Once an aspiring architect, Frank Kandziora has never looked back from the medical profession since being assigned a medical assistant during his military service in Germany. As the outgoing president of EUROSPINE, he reflects on the successes of the past year, as well as the biggest challenges facing spine surgeons today.
When did you first know you wanted to go into medicine, and what specifically drew you to spine surgery?
When I graduated from high school, I wanted to become an architect. At that time, it was mandatory for every young male in Germany to enter the army. By chance, I was assigned to the medical service and became a medical doctor’s assistant. I was fascinated by his work and his way of helping people, so I decided to become a doctor myself.
My first contact with spine surgery was shortly after I graduated from university. I had the opportunity to participate in a transoral odontoid resection, carried out by my first mentor, Professor Kerschbaumer. In those days, this was a very special surgery and the operating room was overcrowded with visitors. I was tremendously impressed by this high-level surgery, and I decided that I wanted to be able to do that “super-challenging-spine-thing” on my own.
Have you had important mentors throughout your career? What have they taught you?
There have been two very important persons in my career: Professor Fridun Kerschbaumer, the orthopaedic surgeon from the Goethe University in Frankfurt who supervised my doctoral thesis, was a brilliant surgeon who had an unrivalled and elegant technique. I tried to learn as much as possible from him. Professor Norbert Haas, the trauma surgeon from the Humboldt University in Berlin who supervised my PhD thesis, was the most important trauma surgeon in Germany for more than a decade. He not only taught me surgery, but also showed me how health systems and medical politics work. I owe a lot to both of them.
What is your proudest career achievement to date and why?
As Head of the Spine Department at the BGU hospital in Frankfurt, I am tremendously proud to lead the “best spine team in the world”.
Can you describe a particularly memorable case?
There are many memorable cases every year. But so far, this year’s most remarkable case was a young female teacher in her mid-twenties, who was suffering from a Klippel-Feil Syndrome and Arnold-Chiari II-malformation, previously operated on elsewhere, resulting in an increased cerebellar tonsil herniation, a more severe myelopathy and an implant dislocation. When I first saw her, she was unable to walk, hardly able to sit and not able to write her name. Months after performing a revision surgery, this lady recovered extremely well—she is now walking and dancing again (tango is her hobby) and is fully back to work. It is always fascinating to see the potential for spinal cord recovery, especially in young patients.
How has the field changed since you started your career?
On the one hand, spine surgery in general has become much safer, because it has become much more common, but on the other hand it also has also become much more complex. Twenty years ago, spine surgery was only performed in a few highly-specialised hospitals. Nowadays, we have a lot of well-educated spine surgeons doing a wonderful job and making spine surgery safe and efficient. However, the increasing case load has also resulted in a substantial number of devastating failures and more complex revision surgeries. Taking special care of these cases is now one of our major challenges.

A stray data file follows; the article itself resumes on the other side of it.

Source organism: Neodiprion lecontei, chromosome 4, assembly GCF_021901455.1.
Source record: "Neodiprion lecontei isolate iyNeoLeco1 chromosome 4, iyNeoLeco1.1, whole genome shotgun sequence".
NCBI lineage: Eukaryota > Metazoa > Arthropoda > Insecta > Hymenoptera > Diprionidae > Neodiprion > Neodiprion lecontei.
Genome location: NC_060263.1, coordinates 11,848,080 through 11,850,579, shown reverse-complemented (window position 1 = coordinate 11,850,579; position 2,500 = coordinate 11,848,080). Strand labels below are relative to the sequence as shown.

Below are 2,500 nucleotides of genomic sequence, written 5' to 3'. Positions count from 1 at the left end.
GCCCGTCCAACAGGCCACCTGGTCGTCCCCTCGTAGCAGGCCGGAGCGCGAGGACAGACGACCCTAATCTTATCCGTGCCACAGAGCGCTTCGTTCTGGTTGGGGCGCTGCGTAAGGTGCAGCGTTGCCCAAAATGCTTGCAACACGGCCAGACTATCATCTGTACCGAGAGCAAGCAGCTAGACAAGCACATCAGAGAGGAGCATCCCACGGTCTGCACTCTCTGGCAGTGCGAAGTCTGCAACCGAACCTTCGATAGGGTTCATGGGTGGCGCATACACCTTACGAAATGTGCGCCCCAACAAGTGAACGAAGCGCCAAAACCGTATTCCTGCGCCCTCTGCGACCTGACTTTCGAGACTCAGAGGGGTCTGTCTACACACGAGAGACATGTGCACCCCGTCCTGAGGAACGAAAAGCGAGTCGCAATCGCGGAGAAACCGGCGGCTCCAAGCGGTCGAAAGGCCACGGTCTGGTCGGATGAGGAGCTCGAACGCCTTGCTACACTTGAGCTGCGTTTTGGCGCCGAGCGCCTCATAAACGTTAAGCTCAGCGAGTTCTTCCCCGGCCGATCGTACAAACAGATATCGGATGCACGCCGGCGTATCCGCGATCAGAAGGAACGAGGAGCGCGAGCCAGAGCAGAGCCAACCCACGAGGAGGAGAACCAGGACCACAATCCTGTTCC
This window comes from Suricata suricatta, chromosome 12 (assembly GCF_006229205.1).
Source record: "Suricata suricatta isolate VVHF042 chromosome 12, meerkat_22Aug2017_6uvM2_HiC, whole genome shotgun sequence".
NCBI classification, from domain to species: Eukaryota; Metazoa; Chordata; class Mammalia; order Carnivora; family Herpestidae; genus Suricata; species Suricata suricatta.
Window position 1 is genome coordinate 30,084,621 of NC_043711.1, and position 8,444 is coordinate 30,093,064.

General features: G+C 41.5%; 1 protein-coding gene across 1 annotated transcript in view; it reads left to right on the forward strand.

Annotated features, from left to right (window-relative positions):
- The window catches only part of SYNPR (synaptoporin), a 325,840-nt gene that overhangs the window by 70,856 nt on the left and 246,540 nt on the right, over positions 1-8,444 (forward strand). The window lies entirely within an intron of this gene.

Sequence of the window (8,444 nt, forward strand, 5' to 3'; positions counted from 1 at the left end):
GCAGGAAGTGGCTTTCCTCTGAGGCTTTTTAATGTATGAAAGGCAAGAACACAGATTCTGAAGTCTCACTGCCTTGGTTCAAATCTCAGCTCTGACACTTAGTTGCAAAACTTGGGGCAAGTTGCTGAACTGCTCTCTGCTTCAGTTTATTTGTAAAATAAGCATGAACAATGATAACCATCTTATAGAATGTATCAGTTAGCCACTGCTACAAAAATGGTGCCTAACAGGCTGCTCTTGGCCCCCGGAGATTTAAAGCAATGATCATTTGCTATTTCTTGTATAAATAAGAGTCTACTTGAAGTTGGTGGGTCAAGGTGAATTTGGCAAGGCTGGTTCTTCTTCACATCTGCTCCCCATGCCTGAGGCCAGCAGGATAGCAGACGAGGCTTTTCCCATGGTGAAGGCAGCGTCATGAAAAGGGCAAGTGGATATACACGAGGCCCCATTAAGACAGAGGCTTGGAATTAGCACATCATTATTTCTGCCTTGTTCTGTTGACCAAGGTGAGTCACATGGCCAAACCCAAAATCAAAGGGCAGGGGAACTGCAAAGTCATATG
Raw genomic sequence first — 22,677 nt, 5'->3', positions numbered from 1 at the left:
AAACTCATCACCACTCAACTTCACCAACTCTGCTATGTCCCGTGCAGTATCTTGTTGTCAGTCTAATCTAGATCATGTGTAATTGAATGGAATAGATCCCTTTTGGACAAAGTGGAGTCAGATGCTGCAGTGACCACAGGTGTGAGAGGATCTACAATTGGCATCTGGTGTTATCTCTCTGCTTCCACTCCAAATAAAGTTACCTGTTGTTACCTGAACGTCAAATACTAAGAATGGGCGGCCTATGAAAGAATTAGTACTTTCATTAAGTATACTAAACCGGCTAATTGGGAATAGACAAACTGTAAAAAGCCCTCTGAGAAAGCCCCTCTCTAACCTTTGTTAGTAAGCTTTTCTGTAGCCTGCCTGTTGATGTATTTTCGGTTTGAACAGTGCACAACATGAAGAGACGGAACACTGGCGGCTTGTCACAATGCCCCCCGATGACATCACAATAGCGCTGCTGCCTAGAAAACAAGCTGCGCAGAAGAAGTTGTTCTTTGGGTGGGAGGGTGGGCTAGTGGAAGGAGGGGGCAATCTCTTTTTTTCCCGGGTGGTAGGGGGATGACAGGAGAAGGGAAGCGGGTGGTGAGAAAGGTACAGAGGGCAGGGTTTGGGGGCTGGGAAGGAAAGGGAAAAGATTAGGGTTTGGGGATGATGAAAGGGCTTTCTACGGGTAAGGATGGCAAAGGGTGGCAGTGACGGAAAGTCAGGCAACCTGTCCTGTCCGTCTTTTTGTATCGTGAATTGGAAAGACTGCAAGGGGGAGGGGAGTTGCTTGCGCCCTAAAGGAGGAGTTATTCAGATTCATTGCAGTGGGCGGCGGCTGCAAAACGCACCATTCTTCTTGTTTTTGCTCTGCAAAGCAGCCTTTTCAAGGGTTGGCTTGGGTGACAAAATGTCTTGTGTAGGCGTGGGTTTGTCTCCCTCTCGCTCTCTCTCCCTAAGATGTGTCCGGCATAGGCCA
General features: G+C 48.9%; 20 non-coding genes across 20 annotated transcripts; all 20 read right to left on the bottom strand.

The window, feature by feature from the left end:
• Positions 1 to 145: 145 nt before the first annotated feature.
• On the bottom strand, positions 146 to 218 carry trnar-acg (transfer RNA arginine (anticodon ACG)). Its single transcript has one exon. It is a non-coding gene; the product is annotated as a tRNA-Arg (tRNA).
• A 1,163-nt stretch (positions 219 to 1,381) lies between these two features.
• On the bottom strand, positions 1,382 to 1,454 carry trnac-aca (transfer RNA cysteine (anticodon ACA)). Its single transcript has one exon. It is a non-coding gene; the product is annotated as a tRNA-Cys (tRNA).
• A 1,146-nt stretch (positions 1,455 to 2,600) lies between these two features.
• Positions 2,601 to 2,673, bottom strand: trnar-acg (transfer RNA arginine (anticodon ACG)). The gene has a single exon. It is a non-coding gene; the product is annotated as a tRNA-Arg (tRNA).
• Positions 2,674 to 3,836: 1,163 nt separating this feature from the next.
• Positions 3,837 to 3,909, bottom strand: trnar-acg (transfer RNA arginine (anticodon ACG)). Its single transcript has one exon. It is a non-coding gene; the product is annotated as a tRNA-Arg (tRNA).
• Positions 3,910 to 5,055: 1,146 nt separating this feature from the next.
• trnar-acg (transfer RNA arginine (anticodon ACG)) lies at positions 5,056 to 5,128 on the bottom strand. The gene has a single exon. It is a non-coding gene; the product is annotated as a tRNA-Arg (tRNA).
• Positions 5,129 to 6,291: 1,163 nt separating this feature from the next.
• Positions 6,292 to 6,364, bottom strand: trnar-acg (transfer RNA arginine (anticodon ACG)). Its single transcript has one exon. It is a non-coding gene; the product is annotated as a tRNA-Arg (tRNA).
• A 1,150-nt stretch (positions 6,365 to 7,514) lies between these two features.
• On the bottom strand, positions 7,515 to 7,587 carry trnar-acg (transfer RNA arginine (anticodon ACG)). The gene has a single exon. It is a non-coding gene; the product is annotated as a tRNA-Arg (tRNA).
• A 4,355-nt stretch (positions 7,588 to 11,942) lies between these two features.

Outside of your own research, what is been the most interesting paper that you have seen in the last 12 months?
In my opinion, the best paper in 2017 was presented by Anne Mannion from Zurich, Switzerland at EUROSPINE 2017, demonstrating that outcomes after spine surgery are still poorer overall than outcomes for large-joint replacement. Her paper shows that a lot of work is still required to optimise indications and patient selection criteria for spine surgery. It was awarded the EUROSPINE Full Paper Award and published in the European Spine Journal.
In your opinion, what are the most exciting new developments in spine surgery that we can expect in the next five to ten years?
In the last two decades, many potential “eruptive innovations” in the implant manufacturing field have proven to be ineffective. As a result, the regulations for new implants, especially in Europe, have already become or will fortunately become much stricter. Hence, I am convinced that the speed of innovation in this area will decrease dramatically during the next decade. Therefore, the most exciting clinical developments will hopefully result from a more evidence-based spine surgery approach and an improvement of the surrounding conditions, raising the quality and safety of spine surgery.
What is the biggest challenge in spine surgery at the moment?
The biggest challenge in spine surgery in developed countries is the demographic change with a growing ageing population. With increasing age, the number of, for example, degenerative spinal disorders and osteoporotic fractures resulting in disability will continuously grow. This necessitates an adjustment of our resources to ensure that this increasing number of patients can still be treated adequately. I am convinced that there is already a need for a general society-based discussion about what we should do and how much we can afford to do.
For your habilitation, you studied the influence of cage design, carrier systems and growth factors on interbody fusion. What was your most interesting finding from this research?
The most interesting, but also slightly disappointing, finding in this research was that it is now possible to create a “perfect laboratory implant” by combining growth factors with carrier systems and optimised cages which guarantees(!) fast and secure spinal fusion. Unfortunately, bringing such innovative technology into the clinic, and especially to the individual patient, is tremendously complicated due to financial, logistic, technical and legal obstacles.
Could you explain your current research interests?